2. Coronavirus cases continue to jump …: About 135,000 Americans have died and more than 3 million Americans have been infected. And Sunday brought more bad news for Florida, which reported 15,299 new cases of coronavirus – the largest one-time increase in any state since the pandemic began. And almost half of Florida’s intensive care units are reported to be at least 90% full. Governor Ron DeSantis claimed last week that Florida’s curve was “flatter” than other places, making the virus hang longer.

3. … And Trump passes the money: Dr. Anthony Fauci, the country’s best communicable disease expert, says he has not informed Trump about the corona virus in two months and the last time he saw him in the White House was June 2. And yet, Trump is now trying to blame him. “Dr. Fauci is a nice man, but he has made many mistakes,” Trump told Fox News. No matter who the president is trying to send the money to, the Americans don’t approve of how he handled the pandemic. An ABC News / Ipsos survey found that only 33% approved his handling of it, while 67% disapproved. It is record low, which is also reflected in an average of the votes.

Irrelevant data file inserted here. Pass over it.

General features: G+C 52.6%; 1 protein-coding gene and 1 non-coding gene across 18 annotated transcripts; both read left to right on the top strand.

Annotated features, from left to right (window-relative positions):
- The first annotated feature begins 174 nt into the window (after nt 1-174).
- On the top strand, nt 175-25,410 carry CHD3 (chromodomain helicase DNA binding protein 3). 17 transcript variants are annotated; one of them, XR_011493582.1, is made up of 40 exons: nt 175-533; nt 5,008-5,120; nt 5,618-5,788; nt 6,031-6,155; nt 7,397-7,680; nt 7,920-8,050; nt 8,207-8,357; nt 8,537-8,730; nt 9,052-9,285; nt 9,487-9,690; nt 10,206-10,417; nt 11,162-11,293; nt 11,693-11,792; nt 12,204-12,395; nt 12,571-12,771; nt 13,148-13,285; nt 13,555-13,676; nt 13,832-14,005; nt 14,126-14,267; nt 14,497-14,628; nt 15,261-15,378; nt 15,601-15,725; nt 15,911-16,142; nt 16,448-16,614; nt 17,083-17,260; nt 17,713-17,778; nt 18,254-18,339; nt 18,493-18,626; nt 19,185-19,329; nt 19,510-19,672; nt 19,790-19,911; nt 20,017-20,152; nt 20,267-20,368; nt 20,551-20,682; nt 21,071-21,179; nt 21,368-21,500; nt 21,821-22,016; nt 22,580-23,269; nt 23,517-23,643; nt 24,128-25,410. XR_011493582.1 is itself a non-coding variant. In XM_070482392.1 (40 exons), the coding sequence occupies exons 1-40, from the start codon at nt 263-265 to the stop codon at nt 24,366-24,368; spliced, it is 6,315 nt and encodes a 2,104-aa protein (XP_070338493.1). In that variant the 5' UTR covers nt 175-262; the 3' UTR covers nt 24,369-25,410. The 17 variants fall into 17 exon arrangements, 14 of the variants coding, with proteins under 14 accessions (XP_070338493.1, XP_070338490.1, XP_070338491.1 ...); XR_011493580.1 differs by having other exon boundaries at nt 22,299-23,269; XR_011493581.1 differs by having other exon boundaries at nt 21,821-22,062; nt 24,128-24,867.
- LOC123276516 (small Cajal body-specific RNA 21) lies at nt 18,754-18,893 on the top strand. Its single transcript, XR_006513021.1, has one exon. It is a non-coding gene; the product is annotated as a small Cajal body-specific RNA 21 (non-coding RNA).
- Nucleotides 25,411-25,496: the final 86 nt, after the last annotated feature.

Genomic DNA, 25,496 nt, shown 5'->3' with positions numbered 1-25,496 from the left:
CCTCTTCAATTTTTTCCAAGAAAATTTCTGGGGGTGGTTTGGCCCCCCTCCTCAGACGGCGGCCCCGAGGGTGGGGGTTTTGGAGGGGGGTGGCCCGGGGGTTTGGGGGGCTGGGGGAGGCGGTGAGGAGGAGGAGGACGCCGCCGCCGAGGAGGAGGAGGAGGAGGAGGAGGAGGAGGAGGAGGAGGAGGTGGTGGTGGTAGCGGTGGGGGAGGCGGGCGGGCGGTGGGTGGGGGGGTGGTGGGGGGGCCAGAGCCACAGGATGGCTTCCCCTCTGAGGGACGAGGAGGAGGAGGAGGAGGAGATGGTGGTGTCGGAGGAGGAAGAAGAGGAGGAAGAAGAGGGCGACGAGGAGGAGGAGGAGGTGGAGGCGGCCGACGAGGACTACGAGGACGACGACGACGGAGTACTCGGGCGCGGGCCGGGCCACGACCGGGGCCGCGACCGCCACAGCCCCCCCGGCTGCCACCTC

4. Trump is trying to push other areas: Trump is pushing for schools to reopen this fall, and there may be new guidelines to adapt to it from the Centers for Disease Control and Prevention. But there may also be a series of executive orders from Trump, focusing on other areas such as immigration, China, manufacturing and even prescription drug prices. On Wednesday, Trump will travel to Atlanta to discuss transportation and infrastructure. And we will see if the president announces another rally after interrupting his planned outdoor in New Hampshire that was supposed to take place this past weekend. It was canceled due to the threat of a tropical storm. Trump is looking for anything to keep him out of this political hole he has dug for himself.

Quotes for the weekend:

“I’ve never been against masks, but I think they have a time and a place.”

After months of refusing to wear one, Trump was photographed wearing a mask during a visit to the Walter Reed National Military Medical Center on Saturday. Employees reportedly “appealed” to him to wear one.